Here are some helpful purchasing suggestions for the essentials that can make your cooking time in the kitchen simple and easy.
ONE GOOD KNIFE
When I first began my cooking and counseling business, I often traveled to clients’ homes and taught healthful cooking techniques; or, if they had no desire to learn, I would prepare wholesome delicious meals for them. Before arriving, I would inquire if they had one good knife. The reply would always be, “Yes, of course, we have plenty of good knives.” Inevitably, when I entered their kitchens and viewed the countertops filled with mounds of colorful produce that needed to be chopped, sliced, and diced, I asked the infamous question once again, “Do you have a good knife?” At that point I would be handed a large dull butter knife masquerading as a chef’s knife. Attempting to cut through a winter squash with a dull knife can quickly become hard labor! It’s no wonder people don’t want to get into the kitchen and cook.
The one tool above all others I highly recommend purchasing is a professional chef’s knife or Santoku knife (Japanese version similar to a French chef’s knife, but without a pointed tip). This purchase will make your efforts in the kitchen feel like a smooth breeze instead of a harrowing hurricane! A good quality professional knife could greatly enhance your culinary experience and gustatory growth. I promise.
There is no need to buy an entire knife collection (chef’s knife, paring knife, boning knife, bread knife, cleaver, and vegetable knife), and a knife block, unless of course you have the money. You really only need one good knife (a sharp one) to help with most of the chopping, slicing, dicing, and mincing tasks.
To purchase the perfect knife, it helps to literally try it on. I’m sure you wouldn’t buy a pair of jeans straight off the rack without trying them on to see how they feel (and look) on your derriere. Think of your knife the same way and don’t purchase it without trying it on.
At the kitchen supply store, the professional knives are usually locked up inside glass cases. Ask the clerk for three or four professional chef knives of varying sizes (some have longer/larger blades than others), preferably carbon steel with a full tang. The tang is the metal part of the blade that extends into the handle. Ideally, you want the metal to extend all the way through the handle. Having a “full tang” will keep your knife handle from coming loose and falling apart.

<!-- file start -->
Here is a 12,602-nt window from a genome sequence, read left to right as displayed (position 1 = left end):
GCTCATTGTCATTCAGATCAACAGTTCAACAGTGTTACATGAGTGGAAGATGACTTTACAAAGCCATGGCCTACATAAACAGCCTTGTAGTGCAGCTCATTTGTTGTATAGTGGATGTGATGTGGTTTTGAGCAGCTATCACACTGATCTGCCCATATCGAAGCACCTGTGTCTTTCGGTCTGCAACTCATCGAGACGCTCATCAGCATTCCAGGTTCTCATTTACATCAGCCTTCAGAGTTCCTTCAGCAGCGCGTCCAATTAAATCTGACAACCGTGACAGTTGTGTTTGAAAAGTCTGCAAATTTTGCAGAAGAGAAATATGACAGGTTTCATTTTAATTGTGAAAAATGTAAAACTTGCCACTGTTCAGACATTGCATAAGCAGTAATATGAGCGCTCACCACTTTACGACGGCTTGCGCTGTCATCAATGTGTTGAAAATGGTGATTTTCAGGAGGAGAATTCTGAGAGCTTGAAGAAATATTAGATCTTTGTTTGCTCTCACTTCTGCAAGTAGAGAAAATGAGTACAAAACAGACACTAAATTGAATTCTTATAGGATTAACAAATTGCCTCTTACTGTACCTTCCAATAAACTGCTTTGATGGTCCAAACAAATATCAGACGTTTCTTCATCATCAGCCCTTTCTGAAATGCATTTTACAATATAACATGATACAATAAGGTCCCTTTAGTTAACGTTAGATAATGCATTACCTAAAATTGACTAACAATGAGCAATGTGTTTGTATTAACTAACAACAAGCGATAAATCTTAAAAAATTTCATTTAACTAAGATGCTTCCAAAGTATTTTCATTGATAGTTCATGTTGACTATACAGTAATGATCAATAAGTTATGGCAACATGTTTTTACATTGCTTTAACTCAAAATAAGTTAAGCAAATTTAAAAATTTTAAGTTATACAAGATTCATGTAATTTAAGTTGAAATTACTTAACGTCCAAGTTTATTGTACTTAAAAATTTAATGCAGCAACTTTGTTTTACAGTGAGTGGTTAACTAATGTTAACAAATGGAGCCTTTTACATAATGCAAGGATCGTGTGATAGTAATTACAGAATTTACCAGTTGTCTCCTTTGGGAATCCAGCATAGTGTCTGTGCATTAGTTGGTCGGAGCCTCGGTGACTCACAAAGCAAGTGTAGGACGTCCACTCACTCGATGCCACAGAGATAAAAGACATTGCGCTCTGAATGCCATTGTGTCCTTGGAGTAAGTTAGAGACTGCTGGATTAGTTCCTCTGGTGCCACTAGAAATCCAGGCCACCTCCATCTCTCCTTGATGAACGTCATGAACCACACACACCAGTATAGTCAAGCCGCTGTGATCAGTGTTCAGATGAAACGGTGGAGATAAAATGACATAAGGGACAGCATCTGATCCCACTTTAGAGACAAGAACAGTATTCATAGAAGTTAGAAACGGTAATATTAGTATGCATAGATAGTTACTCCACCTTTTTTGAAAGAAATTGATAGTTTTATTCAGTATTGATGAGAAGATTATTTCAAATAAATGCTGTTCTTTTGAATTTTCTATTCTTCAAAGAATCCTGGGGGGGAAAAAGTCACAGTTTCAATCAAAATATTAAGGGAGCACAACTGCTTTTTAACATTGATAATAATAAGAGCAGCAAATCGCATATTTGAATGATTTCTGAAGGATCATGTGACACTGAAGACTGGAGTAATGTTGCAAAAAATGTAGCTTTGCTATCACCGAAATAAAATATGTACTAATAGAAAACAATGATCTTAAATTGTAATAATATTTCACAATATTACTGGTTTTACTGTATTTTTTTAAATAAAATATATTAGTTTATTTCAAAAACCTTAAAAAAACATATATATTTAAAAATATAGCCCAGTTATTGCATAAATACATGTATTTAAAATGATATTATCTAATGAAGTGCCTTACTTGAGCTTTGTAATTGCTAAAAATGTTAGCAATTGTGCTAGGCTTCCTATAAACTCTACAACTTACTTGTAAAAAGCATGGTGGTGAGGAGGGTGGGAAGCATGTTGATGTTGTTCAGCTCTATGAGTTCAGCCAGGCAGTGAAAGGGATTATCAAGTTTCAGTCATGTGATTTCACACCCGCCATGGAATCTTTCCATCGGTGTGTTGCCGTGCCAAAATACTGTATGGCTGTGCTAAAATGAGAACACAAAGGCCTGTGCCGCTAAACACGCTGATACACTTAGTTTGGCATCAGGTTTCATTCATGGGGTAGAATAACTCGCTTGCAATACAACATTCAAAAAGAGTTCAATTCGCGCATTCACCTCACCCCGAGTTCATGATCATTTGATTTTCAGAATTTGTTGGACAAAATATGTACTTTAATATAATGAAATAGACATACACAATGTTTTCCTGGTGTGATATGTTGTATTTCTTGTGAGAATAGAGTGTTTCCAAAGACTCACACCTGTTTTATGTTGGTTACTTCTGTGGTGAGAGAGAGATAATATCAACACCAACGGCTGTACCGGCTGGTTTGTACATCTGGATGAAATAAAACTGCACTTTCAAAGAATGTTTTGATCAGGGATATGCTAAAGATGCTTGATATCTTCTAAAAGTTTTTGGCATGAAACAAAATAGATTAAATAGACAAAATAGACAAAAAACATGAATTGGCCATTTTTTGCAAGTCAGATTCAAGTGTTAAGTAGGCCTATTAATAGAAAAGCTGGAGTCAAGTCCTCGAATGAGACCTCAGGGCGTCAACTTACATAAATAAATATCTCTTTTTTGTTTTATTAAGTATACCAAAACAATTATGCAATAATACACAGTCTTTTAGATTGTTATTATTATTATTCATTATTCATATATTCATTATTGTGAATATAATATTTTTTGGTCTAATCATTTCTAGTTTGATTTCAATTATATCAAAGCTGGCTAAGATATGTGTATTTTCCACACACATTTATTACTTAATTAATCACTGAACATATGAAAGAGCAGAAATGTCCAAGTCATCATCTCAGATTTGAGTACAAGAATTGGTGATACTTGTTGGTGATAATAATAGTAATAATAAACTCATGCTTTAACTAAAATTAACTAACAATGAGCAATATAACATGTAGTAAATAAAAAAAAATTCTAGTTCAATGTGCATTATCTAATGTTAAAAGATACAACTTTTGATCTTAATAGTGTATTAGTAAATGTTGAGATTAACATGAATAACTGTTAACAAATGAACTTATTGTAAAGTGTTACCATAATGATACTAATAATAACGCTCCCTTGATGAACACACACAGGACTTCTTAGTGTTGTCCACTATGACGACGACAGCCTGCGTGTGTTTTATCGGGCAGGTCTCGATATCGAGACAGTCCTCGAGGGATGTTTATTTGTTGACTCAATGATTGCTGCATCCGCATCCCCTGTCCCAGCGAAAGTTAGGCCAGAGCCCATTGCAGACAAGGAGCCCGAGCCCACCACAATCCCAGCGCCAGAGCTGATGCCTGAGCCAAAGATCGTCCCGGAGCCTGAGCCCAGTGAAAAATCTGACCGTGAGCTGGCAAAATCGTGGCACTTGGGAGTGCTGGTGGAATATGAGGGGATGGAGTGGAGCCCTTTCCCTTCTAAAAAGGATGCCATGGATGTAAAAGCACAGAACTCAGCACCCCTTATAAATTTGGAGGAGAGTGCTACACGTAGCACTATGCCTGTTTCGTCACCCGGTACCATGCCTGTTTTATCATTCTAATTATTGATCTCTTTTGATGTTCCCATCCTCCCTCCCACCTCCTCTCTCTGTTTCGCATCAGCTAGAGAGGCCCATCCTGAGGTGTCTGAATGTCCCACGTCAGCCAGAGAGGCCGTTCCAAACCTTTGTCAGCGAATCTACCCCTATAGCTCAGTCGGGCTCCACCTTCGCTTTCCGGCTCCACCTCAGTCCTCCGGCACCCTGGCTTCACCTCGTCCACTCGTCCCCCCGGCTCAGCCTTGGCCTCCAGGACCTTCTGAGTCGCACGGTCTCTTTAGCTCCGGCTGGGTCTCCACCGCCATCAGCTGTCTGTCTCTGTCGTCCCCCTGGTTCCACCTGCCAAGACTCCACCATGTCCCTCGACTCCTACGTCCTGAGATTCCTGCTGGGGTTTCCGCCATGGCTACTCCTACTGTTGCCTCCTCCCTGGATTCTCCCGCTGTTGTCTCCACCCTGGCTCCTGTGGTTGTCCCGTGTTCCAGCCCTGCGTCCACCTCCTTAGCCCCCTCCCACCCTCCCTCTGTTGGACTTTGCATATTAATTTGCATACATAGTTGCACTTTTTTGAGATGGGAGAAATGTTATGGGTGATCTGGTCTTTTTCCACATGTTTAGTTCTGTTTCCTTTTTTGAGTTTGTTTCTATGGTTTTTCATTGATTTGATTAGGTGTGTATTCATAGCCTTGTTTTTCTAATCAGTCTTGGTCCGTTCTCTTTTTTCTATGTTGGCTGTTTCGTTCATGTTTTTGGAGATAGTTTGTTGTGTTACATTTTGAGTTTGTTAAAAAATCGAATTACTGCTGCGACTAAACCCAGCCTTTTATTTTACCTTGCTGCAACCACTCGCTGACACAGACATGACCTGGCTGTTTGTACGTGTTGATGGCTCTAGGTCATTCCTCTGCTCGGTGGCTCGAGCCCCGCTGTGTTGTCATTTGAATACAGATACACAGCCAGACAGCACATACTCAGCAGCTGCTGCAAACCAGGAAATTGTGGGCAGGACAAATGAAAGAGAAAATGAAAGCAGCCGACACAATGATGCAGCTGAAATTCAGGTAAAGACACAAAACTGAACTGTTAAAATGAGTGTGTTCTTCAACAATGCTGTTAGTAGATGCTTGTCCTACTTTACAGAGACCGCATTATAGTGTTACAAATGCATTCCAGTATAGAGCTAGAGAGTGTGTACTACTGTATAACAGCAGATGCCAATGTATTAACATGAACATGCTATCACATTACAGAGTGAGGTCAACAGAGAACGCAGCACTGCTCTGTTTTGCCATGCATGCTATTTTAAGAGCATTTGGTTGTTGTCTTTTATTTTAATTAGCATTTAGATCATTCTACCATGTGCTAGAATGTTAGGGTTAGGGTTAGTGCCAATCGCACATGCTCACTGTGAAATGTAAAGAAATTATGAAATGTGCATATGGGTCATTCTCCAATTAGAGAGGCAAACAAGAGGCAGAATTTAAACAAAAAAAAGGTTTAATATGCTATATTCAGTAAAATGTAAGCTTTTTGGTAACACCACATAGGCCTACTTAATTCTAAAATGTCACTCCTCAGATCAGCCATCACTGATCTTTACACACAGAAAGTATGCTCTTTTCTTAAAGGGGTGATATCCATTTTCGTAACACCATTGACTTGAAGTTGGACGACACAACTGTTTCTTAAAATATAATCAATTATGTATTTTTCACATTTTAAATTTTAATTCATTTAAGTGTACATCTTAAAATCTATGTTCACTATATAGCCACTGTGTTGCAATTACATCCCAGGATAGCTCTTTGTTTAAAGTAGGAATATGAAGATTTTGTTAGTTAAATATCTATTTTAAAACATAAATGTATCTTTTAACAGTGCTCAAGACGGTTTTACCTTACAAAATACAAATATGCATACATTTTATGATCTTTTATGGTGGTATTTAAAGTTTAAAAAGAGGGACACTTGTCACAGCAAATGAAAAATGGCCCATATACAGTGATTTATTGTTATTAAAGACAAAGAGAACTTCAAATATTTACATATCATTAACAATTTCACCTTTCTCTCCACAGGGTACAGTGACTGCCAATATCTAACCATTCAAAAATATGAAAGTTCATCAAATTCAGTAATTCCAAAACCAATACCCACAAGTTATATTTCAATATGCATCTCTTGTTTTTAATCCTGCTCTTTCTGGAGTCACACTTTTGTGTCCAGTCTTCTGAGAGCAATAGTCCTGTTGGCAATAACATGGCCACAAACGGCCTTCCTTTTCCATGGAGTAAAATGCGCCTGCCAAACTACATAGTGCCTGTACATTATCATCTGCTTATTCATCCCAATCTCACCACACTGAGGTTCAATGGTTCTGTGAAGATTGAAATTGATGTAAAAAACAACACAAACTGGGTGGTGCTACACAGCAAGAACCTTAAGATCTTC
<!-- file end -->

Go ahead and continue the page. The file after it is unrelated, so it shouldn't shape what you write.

Hold each knife, one at a time, in your hand, and feel it; lift it up, make chopping motions in the air or on the counter (be careful not to scare or cut anyone). Make sure your hand easily holds the weight of the knife. Find the knife that feels right for you. If you are comfortable holding your knife, you will be more proficient in the kitchen and less likely to cut yourself. Please do not let price dissuade you from making the best choice. This is one kitchen tool you will have for numerous years, quite possibly an entire lifetime. I’ve had one of my Santoku knives (Henckel from Germany) for over twelve years! It was a great investment, about eighty-five dollars at the time, and has given me many years of service. Right now, you can purchase an entire knife collection plus a knife block for the same amount of money I spent on one knife (Henckel). Spend anywhere from fifty to two hundred dollars, or even more, on an excellent knife. You are making an investment in your health and you are worth every penny.
Here’s another kitchen tool I couldn’t live without.
THE FABULOUS FOOD PROCESSOR
If you are cooking for large groups of people, or seriously want to reduce kitchen time, purchase a food processor. This kitchen tool can dice, shred, julienne, puree, chop, mince – it’s a real workhorse and surely a gift from the kitchen gods. There are specific discs and attachments that come with a food processor that will do the job of effortlessly chopping food for you. A food processor can cost anywhere from $90 to $900. No, that’s not a typo. There are food processors that cost hundreds and even thousands of dollars, but you don’t need to spend that much money. The first food processor I bought, Cuisinart, cost $89 and my second cost $179. Always remember, the money spent in your kitchen is an investment in your health, and yep — you guessed it — you and your family are worth it!
Make some wise purchases this year!
Excerpted from Health is Wealth – Make a Delicious Investment in You!
Andrea Beaman is an internationally renowned Holistic Health Coach, Natural Foods Chef, Speaker and Herbalist. Named one of the top 100 Most Influential Health and Fitness Experts, she is also a recipient of the Natural Gourmet Institute’s Award for Excellence in Health-Supportive Education and a Health Leadership award from The Institute for Integrative Nutrition. Since 1999, Andrea has been teaching people how to harness the body’s own preventative and healing powers using food, herbal remedies and alternative medicine.